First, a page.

The author, a fitness and training expert, explores topics such as skills training, strength development, flexibility, speed training, tournament strategy, motivation, nutrition and This book will help you to put together a training regime in order to reach your full potential....
|Title||:||The Science of Martial Arts Training|
|Publisher||:||BECKETT PUBN Auflage 002 1 M rz 2000|
|Number of Pages||:||201 Seiten|
|File Size||:||680 KB|
|Status||:||Available For Download|
|Last checked||:||21 Minutes ago!|
The Science of Martial Arts Training Reviews
"In my over twenty years of instructing martial arts and close quarters combat to some of the world's top military special operations personnel, I have seen countless ways very dedicated fighters waste time with useless drills and questionable training methods. Few have learned the true secrets of effective fighting. In the world of hand to hand combat there very few gurus whom I would ever send any of my people to train under; Charles Staley is definitely on that short list. Charles' training methods not only rapidly accelerate your skills, dramatically increase your striking power, and keep you in incredible shape, but more importantly he'll actually cut your training time significantly while achieving these spectacular results. I found by working with Charles that my old methods of combining strength training and mat time produced limited results for the time spent. I have now cut my training time by almost 50%, yet I get more quality results using his training methods. The Science Of Martial Arts Training is a must have for today's combat fighter. Reading this book you'll see why some of the top competitive fighters train under Charles Staley. Use the straightforward principles and methods in this book and you'll see why his clients REMAIN top competitive fighters."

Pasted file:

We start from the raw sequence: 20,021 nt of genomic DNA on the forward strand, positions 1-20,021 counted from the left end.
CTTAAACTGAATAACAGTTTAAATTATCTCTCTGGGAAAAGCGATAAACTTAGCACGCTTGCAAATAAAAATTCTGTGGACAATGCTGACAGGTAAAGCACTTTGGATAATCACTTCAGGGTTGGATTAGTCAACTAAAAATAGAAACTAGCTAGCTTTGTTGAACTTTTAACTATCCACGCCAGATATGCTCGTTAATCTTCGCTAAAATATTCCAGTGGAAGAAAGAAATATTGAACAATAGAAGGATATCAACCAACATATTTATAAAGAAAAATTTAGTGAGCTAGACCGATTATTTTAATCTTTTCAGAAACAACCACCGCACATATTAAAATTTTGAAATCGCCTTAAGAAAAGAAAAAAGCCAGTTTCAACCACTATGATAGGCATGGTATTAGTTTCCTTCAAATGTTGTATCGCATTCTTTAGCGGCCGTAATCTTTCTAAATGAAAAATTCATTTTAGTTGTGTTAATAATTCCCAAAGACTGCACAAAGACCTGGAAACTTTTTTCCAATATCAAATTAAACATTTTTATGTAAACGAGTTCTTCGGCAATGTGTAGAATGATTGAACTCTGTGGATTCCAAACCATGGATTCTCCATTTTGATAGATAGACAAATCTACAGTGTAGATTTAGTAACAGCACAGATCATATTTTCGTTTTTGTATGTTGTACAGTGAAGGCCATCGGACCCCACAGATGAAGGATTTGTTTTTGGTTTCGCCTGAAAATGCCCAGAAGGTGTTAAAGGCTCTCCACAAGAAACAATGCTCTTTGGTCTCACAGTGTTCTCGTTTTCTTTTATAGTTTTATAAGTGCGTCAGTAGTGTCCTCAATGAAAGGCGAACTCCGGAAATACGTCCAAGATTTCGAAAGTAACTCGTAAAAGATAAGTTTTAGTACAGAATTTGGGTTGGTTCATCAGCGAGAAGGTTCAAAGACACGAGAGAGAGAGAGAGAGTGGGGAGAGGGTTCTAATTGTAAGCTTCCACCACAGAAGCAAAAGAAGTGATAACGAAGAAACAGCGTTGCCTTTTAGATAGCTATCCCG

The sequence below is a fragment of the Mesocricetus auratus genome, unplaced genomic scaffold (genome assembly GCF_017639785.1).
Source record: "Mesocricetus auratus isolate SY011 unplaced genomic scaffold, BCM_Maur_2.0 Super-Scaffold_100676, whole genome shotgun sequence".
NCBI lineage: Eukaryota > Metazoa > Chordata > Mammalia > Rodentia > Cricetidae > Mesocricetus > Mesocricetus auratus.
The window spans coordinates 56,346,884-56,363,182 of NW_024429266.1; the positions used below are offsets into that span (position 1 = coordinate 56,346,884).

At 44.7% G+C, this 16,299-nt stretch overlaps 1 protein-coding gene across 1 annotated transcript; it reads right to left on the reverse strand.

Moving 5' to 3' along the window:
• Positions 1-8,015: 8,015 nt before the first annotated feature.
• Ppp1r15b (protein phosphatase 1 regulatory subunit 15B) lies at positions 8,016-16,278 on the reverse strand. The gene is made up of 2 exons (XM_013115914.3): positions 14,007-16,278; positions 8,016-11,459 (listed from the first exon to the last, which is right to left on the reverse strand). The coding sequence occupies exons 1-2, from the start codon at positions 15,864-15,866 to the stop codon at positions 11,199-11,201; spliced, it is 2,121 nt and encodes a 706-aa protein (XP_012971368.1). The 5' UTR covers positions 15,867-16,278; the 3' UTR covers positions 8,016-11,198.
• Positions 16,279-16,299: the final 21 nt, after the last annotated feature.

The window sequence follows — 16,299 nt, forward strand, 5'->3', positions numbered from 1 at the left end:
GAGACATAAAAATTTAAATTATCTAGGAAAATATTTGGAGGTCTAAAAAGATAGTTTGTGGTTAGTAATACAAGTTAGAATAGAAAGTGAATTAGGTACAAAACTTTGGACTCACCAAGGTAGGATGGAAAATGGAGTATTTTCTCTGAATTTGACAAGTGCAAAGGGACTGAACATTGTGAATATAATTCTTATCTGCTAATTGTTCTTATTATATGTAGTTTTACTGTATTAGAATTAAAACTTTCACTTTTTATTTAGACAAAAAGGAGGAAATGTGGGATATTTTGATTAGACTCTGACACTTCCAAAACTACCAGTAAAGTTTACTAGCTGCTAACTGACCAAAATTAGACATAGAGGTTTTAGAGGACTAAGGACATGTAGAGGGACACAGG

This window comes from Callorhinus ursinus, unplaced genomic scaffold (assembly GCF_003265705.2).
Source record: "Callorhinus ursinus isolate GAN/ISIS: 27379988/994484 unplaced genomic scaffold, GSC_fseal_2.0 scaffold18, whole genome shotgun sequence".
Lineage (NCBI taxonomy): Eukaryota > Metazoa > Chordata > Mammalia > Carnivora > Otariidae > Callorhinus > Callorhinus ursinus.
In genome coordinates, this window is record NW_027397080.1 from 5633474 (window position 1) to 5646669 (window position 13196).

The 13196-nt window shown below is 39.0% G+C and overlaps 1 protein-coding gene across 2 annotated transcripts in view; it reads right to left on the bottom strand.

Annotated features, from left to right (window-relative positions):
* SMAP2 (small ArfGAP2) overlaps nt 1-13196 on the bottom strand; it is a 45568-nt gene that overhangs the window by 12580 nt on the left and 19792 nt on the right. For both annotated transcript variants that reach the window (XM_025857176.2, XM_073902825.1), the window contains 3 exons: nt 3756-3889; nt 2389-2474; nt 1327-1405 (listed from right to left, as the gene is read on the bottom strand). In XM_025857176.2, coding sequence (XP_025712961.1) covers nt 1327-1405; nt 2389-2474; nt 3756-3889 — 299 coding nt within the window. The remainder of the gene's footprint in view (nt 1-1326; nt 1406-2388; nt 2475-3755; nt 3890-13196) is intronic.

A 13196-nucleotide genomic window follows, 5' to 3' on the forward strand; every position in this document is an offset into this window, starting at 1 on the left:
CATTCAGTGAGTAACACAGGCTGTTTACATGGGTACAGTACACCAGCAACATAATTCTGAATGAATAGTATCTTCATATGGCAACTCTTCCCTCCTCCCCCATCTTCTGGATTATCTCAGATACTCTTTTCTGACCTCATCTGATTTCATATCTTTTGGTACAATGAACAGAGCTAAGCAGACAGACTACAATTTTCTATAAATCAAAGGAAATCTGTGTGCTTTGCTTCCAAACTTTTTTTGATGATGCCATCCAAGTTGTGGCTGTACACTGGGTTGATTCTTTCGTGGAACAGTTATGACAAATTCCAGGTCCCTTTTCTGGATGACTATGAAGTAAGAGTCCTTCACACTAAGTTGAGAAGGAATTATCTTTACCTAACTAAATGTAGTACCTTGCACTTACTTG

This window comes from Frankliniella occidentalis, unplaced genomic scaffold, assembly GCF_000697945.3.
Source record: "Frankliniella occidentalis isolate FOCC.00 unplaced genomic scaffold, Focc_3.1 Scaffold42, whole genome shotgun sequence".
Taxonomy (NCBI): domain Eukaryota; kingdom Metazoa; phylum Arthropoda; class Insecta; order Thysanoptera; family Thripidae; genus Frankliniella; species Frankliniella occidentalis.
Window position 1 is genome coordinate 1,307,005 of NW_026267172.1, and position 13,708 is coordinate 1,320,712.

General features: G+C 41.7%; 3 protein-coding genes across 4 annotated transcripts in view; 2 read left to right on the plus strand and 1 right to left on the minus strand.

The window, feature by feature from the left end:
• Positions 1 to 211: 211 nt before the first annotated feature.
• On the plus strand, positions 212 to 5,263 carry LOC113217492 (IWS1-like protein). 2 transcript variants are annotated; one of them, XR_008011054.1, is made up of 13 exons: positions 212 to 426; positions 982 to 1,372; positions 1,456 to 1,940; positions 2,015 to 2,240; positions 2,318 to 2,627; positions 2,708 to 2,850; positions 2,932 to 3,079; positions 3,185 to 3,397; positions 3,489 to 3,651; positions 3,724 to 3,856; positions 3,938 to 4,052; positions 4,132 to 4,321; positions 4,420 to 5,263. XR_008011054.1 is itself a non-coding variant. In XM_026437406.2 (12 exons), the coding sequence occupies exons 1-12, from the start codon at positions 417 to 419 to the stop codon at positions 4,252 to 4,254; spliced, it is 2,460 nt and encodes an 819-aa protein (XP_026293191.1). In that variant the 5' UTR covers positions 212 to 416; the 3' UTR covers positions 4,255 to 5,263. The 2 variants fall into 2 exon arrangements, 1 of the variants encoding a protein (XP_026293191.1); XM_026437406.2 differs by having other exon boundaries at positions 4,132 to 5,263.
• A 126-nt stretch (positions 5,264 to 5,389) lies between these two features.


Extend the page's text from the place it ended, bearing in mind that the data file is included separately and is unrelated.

Among the most important books on human performance... I'm partial, I'm one of Coach Staley athletes. I cannot help but rave about the principle and tennets of this book which took me from state level to qualifying for Nationals in one year of training! How could I be impartial?Myself the Director of Education for the International Sports Sciences Association, I will recommend this book as a core supplement to our intense curriculum. The key information on sport training, periodization, and assessment make it an invaluable tool to my students.This book transcends the martial arts. It is an understandable text for ANY athlete who ever wanted to be better.
As a forty year old man who has lifted weights and trained for sports since high school, I thought that I knew how to design my own training program. This book showed me that I had been wasting my time and achieving sub-optimal results all those years. I took up karate at 37, and quickly realized that I needed to improve my conditioning to be able to safely practice the martial arts. I picked this up two years ago and found it to be a valuable resource. I am as strong or stronger today than I have ever been (including my time on a college varsity team), and feel like it as improved my ability to effectively and safely study and practice the martial arts.The negative reviewers have a point, this book does have an emphasis on strength training. That is mostly because it is the easiest thing for most people to improve, and makes the biggest difference in your performance. If you understand the principles of modern strength training, you will get less out of this book than I did. However, most weight lifting books that I have seen are focused on the bodybuilding community, and will not teach you how to train to improve your strenth while maintaining your fighting weight, or how to train to improve your speed, the way this book will. (Some of the weight training books that are focused on training for athletic performance are referenced in the book.) The discussions of endurance training, stretching, and nutrition are shorter, but were still very useful to me, and provide a good basis for designing a training program to improve your performance in your martial art.This book is definitely designed for someone who wants to be a more competitive athlete, not a body builder. I use the ideas from this book to guide my conditioning training, I use my sensei to guide my karate-specific training, and I have been very happy with my results.